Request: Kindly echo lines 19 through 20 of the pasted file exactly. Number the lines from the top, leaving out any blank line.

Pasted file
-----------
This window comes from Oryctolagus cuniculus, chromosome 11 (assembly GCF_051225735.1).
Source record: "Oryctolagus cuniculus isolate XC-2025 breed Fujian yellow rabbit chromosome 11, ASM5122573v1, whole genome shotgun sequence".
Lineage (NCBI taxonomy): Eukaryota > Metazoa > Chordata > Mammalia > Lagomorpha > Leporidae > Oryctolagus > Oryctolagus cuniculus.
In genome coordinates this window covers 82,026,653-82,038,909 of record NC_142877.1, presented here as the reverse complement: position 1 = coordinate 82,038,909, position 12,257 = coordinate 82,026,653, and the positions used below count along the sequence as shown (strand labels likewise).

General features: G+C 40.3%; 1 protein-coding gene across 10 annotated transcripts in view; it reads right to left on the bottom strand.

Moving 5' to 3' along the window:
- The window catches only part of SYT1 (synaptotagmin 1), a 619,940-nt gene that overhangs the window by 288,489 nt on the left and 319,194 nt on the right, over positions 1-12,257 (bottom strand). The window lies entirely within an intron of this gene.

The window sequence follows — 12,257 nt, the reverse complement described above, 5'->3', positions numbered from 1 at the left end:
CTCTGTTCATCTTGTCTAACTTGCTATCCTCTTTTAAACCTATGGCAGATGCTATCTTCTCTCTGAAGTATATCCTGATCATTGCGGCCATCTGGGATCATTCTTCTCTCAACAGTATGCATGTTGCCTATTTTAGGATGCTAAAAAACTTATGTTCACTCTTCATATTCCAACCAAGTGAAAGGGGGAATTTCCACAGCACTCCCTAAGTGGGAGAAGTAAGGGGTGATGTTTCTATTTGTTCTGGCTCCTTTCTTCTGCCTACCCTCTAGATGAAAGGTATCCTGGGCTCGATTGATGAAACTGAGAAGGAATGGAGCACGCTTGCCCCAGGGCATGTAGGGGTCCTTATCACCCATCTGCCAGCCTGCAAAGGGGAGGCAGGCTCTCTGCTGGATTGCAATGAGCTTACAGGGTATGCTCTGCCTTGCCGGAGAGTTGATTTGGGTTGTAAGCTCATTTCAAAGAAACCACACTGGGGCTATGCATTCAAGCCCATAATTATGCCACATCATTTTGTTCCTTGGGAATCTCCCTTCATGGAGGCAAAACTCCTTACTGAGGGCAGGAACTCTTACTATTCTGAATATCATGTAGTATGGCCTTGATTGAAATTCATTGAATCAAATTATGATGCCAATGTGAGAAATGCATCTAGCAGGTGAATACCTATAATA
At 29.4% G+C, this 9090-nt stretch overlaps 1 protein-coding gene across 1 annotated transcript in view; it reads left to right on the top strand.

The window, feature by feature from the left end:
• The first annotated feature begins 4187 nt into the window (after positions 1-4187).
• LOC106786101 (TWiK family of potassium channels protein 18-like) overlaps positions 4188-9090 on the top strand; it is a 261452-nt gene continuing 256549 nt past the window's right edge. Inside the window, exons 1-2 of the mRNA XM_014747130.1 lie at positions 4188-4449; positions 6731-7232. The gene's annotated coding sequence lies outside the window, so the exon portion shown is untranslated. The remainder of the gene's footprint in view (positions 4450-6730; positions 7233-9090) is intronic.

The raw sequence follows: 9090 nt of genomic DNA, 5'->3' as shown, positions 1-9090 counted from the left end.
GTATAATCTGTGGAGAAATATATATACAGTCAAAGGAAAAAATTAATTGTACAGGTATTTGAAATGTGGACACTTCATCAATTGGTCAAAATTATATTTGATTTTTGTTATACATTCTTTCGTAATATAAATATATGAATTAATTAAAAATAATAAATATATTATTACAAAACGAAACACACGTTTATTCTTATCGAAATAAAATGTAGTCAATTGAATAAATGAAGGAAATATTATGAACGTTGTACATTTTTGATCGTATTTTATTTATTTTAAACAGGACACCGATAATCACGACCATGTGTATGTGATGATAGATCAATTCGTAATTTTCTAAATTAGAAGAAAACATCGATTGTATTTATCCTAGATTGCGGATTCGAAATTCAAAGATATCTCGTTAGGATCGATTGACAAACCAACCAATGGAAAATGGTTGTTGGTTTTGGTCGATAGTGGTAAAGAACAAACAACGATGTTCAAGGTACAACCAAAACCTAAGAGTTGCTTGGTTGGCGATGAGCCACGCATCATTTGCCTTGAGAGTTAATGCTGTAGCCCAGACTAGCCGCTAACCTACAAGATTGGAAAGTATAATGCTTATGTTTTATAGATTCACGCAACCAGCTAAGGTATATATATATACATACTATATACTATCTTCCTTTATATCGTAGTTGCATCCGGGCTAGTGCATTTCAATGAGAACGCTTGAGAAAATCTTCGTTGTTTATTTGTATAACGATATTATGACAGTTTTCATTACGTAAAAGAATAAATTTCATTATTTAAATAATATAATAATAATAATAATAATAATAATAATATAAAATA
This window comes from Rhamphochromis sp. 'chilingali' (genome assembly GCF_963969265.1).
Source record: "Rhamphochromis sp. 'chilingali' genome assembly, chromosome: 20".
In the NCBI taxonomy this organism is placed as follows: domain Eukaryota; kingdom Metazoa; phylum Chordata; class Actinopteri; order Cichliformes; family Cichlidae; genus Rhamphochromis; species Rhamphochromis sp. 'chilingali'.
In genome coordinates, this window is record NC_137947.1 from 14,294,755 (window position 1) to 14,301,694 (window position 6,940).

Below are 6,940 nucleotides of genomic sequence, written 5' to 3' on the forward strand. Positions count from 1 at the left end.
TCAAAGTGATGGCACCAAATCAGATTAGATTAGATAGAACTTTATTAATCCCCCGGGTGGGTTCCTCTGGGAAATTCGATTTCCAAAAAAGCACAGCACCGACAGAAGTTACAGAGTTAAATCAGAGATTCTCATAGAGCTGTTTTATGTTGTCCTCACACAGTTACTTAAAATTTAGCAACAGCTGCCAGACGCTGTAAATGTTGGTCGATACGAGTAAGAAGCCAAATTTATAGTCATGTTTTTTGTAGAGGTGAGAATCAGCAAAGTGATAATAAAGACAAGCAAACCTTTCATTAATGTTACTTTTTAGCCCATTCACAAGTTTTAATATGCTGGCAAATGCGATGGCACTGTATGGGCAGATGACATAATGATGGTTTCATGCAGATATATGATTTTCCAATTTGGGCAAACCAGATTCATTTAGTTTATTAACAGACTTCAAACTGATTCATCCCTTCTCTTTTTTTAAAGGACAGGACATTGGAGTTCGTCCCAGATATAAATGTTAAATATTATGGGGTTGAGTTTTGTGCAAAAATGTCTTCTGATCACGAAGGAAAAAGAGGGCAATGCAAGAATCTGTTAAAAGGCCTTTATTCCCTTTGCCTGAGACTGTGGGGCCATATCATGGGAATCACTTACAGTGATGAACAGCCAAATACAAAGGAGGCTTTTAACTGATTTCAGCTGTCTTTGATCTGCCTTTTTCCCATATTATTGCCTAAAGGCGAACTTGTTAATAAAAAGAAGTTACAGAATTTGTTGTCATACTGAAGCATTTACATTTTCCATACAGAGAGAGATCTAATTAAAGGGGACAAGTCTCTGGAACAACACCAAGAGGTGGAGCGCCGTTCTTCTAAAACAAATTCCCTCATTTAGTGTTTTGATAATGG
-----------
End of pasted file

In genome coordinates, this window is record NC_137947.1 from 14,294,755 (window position 1) to 14,301,694 (window position 6,940).

Below are 6,940 nucleotides of genomic sequence, written 5' to 3' on the forward strand. Positions count from 1 at the left end.